On our Commentary Page this morning, a pediatrician who cares for transgender children tells parents what they need to know about such issues as social support, puberty blockers and other medical options that will improve their lives. And PSEA President Rich Askey says Pa. students need to be put front and center as hundreds of millions of dollars in federal stimulus money flows to school districts.

JCAA resident Mary Groce receives her first Covid-19 vaccine dose (Philadelphia Gay News photo)

Elsewhere.
The Inquirer
 homes in on efforts by the state and officials in Philadelphia to combat vaccine hesitancy.
A new coalition of 43 groups is pushing the Allegheny County Port Authority to reduce fares for lower-income riders, the Post-Gazette reports.
PennLive talks to Harrisburg civil rights leaders about the Chauvin trial verdict.
LancasterOnline also gets local reaction to the verdict.
As does the York Daily Record.
With the election less than a month away, Pa. Republicans are ramping up the focus on a proposed constitutional amendment seeking to limit the governor’s disaster powers, the Morning Call reports.

Here’s your #Pittsburgh Instagram of the Day:

WHYY-FM talks to Philadelphia leaders about the implications of the Chauvin verdict.
Pennsylvania plans to send more vaccine 
to providers, the Associated Press reports (via WITF-FM).
The Erie United Way will add five case managers to Erie’s community schools, GoErie reports.
A historic bridge in Washington County will close to traffic as officials get ready to replace it, the Observer-Reporter reports.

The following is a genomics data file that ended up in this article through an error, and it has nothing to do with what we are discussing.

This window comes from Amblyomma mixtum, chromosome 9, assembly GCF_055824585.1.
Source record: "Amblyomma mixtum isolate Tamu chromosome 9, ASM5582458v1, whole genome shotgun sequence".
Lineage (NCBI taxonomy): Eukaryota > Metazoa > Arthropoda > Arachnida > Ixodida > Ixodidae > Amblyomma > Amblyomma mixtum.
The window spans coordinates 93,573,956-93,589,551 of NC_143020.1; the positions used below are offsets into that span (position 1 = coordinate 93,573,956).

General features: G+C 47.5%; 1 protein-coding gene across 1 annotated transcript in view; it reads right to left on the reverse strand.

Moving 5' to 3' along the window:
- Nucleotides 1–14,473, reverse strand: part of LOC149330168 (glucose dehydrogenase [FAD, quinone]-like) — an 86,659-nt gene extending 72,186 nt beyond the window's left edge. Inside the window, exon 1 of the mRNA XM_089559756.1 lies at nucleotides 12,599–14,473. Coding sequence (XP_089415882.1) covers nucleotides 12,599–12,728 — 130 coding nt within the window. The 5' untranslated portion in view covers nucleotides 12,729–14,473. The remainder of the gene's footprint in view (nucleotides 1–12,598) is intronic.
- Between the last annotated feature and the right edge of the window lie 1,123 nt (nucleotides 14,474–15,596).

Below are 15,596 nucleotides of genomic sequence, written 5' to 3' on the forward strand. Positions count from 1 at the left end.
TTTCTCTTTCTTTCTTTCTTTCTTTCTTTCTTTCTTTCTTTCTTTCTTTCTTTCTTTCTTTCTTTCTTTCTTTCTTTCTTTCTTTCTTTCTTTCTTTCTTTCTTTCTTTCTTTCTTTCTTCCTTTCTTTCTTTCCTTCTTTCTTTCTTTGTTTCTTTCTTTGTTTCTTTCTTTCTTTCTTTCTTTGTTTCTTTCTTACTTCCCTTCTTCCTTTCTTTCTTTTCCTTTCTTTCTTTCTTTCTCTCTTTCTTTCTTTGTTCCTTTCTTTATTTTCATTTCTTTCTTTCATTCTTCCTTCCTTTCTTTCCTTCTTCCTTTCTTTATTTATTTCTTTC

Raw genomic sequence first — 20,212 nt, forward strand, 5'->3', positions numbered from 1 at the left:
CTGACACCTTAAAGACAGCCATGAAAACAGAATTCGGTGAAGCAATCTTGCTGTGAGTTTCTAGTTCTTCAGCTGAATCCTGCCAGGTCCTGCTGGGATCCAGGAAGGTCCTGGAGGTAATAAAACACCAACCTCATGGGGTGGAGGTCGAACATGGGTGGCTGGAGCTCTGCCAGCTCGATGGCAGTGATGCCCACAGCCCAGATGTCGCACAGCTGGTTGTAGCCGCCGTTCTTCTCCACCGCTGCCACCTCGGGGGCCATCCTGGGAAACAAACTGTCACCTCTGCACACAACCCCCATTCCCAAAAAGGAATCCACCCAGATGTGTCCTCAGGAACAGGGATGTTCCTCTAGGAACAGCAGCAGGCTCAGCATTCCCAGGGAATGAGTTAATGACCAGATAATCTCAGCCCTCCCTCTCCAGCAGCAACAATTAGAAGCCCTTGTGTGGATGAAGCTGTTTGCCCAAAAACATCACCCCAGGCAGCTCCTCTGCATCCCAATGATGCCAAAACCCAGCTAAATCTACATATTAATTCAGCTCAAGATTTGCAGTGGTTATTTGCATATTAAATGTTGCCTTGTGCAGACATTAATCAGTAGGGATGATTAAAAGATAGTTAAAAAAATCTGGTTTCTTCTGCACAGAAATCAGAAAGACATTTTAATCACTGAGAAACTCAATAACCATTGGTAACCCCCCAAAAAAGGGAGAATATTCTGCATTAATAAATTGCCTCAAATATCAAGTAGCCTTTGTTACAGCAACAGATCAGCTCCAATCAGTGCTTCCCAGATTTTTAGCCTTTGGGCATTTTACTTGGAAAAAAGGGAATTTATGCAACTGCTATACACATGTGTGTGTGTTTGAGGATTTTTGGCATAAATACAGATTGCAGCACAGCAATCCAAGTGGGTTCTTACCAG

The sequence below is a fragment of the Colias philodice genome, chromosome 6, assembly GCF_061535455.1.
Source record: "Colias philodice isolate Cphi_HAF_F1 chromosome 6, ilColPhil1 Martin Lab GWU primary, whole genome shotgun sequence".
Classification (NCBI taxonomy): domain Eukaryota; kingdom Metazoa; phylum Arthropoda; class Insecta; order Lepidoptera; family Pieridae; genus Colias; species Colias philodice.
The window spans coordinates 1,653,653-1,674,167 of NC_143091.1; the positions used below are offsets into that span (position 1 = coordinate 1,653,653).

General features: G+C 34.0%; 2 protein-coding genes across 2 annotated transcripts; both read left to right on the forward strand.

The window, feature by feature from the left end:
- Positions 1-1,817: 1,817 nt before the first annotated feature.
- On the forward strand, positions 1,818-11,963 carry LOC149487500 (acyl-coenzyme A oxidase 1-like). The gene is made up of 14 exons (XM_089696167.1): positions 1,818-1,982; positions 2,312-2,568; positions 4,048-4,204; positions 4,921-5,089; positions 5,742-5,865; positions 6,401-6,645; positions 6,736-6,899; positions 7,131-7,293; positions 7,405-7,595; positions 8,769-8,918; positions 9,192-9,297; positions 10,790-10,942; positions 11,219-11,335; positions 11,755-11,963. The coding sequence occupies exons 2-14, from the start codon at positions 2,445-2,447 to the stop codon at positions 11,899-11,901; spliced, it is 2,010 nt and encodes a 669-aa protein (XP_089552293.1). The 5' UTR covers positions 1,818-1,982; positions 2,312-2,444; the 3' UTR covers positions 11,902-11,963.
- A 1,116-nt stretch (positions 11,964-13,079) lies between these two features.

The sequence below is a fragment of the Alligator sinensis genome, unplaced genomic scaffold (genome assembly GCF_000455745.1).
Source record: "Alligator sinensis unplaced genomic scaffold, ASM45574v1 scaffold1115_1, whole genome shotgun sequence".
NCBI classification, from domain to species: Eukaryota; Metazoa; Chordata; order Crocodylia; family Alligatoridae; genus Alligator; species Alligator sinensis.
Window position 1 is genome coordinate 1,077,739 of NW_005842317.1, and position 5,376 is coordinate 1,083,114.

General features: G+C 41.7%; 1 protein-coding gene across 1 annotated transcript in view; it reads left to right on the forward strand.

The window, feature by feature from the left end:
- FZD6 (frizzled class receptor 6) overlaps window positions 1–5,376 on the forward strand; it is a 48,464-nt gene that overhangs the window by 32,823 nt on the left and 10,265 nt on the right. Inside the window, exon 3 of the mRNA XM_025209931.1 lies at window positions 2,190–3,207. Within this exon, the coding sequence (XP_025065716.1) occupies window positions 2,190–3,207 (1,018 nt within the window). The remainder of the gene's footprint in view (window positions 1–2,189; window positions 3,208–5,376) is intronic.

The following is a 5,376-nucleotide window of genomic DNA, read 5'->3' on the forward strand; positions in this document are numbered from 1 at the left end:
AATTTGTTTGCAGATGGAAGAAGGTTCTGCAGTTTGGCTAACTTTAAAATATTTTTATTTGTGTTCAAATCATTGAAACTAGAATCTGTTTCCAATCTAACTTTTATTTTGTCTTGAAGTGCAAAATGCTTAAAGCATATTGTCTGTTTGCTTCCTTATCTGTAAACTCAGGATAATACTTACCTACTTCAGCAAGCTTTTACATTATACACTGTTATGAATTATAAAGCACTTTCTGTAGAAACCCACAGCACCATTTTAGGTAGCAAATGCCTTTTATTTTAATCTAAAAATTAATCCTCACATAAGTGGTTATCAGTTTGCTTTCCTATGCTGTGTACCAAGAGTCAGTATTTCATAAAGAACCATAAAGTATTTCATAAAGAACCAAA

The incidence of long-haul COVID cases has renewed the push to provide more palliative careStateline.org reports.
Voter turnout in the 2022 midterms will decrease — but not for the reason you think, Roll Call’s Nathan Gonzales writes.

What Goes On.
The House and Senate both gavel in at 11 a.m. today.
10 a.m, Capitol Steps: Rally for ‘election integrity.’

Here’s a look at the day’s committee action.
First up, the House:
8 a.m, G50 Irvis: House Health Committee
9 a.m., Live Stream: Local Government Commission
10 a.m., 60EW: Game & Fisheries Committee
Call of the Chair, 140 Main Capitol: Appropriations Committee

In the Senate:
10 a.m., Senate Chamber: Judiciary Committee
2 p.m, Senate Chamber: Appropriations Committee

What Goes On (Nakedly Political Edition).
8 a.m.: 
Breakfast for Rep. Melissa Shusterman
8 a.m.: 
Breakfast for Rep. Chris Quinn
8 a.m.: 
Breakfast for the NEPA House GOP delegation
Ride the circuit, and give at the max today, and you’re out a mildly ridiculous $4,500 today.

You Say It’s Your Birthday Dept.
Best wishes go out this morning to Ed Mahon of Spotlight PA., and reader Lara Brenckle, both of whom celebrate today. Congratulations and enjoy the day.

Heavy Rotation.
We’re going to stick with another old school classic this morning. Here’s ‘Make Me Smile (Come Up and See Me),’ by Steve Harley & Cockney Rebel.

Wednesday’s Gratuitous Hockey Link.
Carolina rolled past Tampa 4-1 on Tuesday night. The ‘Canes’ Nino Niederreiter had a goal and an assist on the way to the win.

And now you’re up to date.

John L. Micek
A 3-decade veteran of the news business, John L. Micek is the Pennsylvania Capital-Star's Editor-in-Chief. An award-winning political reporter, Micek’s career has taken him from small town meetings and Chicago City Hall to Congress and the Pennsylvania Capitol. His weekly column on U.S. politics is syndicated to 800 newspapers nationwide by Cagle Syndicate. He also contributes commentary and analysis to broadcast outlets in the U.S., Canada and the U.K. Micek’s first novel, “Ordinary Angels,” was released in 2019 by Sunbury Press